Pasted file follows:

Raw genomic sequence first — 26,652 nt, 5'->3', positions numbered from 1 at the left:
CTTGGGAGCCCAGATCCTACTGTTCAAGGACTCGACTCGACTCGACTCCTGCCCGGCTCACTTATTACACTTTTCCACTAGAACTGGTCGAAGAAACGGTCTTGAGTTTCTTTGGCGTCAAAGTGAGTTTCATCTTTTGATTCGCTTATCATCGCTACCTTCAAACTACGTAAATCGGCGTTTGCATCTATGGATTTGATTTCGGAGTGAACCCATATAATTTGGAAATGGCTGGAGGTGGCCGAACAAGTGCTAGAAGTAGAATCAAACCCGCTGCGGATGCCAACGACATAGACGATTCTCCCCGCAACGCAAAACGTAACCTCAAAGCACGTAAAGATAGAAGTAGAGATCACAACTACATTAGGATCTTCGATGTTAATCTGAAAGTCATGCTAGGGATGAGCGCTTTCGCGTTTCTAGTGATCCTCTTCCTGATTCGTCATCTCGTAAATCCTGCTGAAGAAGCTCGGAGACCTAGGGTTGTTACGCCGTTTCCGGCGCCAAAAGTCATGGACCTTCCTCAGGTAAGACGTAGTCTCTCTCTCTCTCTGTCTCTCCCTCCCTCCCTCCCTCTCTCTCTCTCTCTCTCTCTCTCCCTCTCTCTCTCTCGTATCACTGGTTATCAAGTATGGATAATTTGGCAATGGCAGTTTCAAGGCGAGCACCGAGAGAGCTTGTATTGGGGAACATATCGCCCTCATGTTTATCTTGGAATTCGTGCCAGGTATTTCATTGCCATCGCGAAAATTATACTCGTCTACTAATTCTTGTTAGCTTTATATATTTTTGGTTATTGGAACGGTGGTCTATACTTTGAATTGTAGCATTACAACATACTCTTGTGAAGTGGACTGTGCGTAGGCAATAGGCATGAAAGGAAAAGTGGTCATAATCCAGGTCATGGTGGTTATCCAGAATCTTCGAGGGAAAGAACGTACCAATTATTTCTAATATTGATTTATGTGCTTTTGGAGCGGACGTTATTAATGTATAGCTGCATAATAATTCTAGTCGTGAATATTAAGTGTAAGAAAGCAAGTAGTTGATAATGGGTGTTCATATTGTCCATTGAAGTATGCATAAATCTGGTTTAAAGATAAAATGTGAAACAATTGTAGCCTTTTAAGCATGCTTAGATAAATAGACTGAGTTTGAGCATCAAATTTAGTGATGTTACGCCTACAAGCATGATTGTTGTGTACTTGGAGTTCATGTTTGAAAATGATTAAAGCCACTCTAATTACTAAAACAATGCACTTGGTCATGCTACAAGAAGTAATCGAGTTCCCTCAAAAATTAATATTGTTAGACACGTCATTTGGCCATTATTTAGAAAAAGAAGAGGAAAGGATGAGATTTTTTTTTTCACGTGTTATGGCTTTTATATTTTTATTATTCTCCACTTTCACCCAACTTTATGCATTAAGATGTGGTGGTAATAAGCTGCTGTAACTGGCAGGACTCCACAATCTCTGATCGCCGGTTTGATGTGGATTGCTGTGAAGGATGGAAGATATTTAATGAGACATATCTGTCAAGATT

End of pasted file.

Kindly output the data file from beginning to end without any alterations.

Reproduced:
Raw genomic sequence first — 26,652 nt, 5'->3', positions numbered from 1 at the left:
CTTGGGAGCCCAGATCCTACTGTTCAAGGACTCGACTCGACTCGACTCCTGCCCGGCTCACTTATTACACTTTTCCACTAGAACTGGTCGAAGAAACGGTCTTGAGTTTCTTTGGCGTCAAAGTGAGTTTCATCTTTTGATTCGCTTATCATCGCTACCTTCAAACTACGTAAATCGGCGTTTGCATCTATGGATTTGATTTCGGAGTGAACCCATATAATTTGGAAATGGCTGGAGGTGGCCGAACAAGTGCTAGAAGTAGAATCAAACCCGCTGCGGATGCCAACGACATAGACGATTCTCCCCGCAACGCAAAACGTAACCTCAAAGCACGTAAAGATAGAAGTAGAGATCACAACTACATTAGGATCTTCGATGTTAATCTGAAAGTCATGCTAGGGATGAGCGCTTTCGCGTTTCTAGTGATCCTCTTCCTGATTCGTCATCTCGTAAATCCTGCTGAAGAAGCTCGGAGACCTAGGGTTGTTACGCCGTTTCCGGCGCCAAAAGTCATGGACCTTCCTCAGGTAAGACGTAGTCTCTCTCTCTCTCTGTCTCTCCCTCCCTCCCTCCCTCTCTCTCTCTCTCTCTCTCTCTCCCTCTCTCTCTCTCGTATCACTGGTTATCAAGTATGGATAATTTGGCAATGGCAGTTTCAAGGCGAGCACCGAGAGAGCTTGTATTGGGGAACATATCGCCCTCATGTTTATCTTGGAATTCGTGCCAGGTATTTCATTGCCATCGCGAAAATTATACTCGTCTACTAATTCTTGTTAGCTTTATATATTTTTGGTTATTGGAACGGTGGTCTATACTTTGAATTGTAGCATTACAACATACTCTTGTGAAGTGGACTGTGCGTAGGCAATAGGCATGAAAGGAAAAGTGGTCATAATCCAGGTCATGGTGGTTATCCAGAATCTTCGAGGGAAAGAACGTACCAATTATTTCTAATATTGATTTATGTGCTTTTGGAGCGGACGTTATTAATGTATAGCTGCATAATAATTCTAGTCGTGAATATTAAGTGTAAGAAAGCAAGTAGTTGATAATGGGTGTTCATATTGTCCATTGAAGTATGCATAAATCTGGTTTAAAGATAAAATGTGAAACAATTGTAGCCTTTTAAGCATGCTTAGATAAATAGACTGAGTTTGAGCATCAAATTTAGTGATGTTACGCCTACAAGCATGATTGTTGTGTACTTGGAGTTCATGTTTGAAAATGATTAAAGCCACTCTAATTACTAAAACAATGCACTTGGTCATGCTACAAGAAGTAATCGAGTTCCCTCAAAAATTAATATTGTTAGACACGTCATTTGGCCATTATTTAGAAAAAGAAGAGGAAAGGATGAGATTTTTTTTTTCACGTGTTATGGCTTTTATATTTTTATTATTCTCCACTTTCACCCAACTTTATGCATTAAGATGTGGTGGTAATAAGCTGCTGTAACTGGCAGGACTCCACAATCTCTGATCGCCGGTTTGATGTGGATTGCTGTGAAGGATGGAAGATATTTAATGAGACATATCTGTCAAGATT